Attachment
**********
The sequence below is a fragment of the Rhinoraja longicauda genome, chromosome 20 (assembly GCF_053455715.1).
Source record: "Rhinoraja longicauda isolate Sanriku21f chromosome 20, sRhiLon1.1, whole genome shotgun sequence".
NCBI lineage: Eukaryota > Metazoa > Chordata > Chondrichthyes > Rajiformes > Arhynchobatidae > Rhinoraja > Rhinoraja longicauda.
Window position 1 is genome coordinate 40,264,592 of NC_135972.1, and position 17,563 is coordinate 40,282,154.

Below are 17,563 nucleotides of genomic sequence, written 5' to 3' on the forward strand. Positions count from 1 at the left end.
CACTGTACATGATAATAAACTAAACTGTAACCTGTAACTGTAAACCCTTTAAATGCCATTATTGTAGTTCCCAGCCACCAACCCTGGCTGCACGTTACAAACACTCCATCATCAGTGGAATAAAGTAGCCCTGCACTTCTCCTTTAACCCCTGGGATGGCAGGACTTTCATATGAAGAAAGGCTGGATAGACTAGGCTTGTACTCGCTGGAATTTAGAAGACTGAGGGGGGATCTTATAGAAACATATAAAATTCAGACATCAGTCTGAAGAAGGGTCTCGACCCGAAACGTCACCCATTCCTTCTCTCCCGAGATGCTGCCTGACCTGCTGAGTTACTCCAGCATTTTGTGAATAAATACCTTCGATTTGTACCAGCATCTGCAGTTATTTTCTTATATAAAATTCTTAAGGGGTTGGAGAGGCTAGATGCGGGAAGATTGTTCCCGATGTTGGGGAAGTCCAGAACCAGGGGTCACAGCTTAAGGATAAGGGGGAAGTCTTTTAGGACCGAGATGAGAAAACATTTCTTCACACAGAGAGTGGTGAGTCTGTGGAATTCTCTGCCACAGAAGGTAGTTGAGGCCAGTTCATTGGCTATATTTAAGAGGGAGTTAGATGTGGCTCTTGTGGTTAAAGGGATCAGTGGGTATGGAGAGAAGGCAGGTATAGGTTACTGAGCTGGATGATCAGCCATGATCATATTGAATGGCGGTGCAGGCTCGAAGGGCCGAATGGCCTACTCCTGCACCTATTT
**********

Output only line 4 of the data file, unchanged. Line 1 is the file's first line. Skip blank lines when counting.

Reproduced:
Window position 1 is genome coordinate 40,264,592 of NC_135972.1, and position 17,563 is coordinate 40,282,154.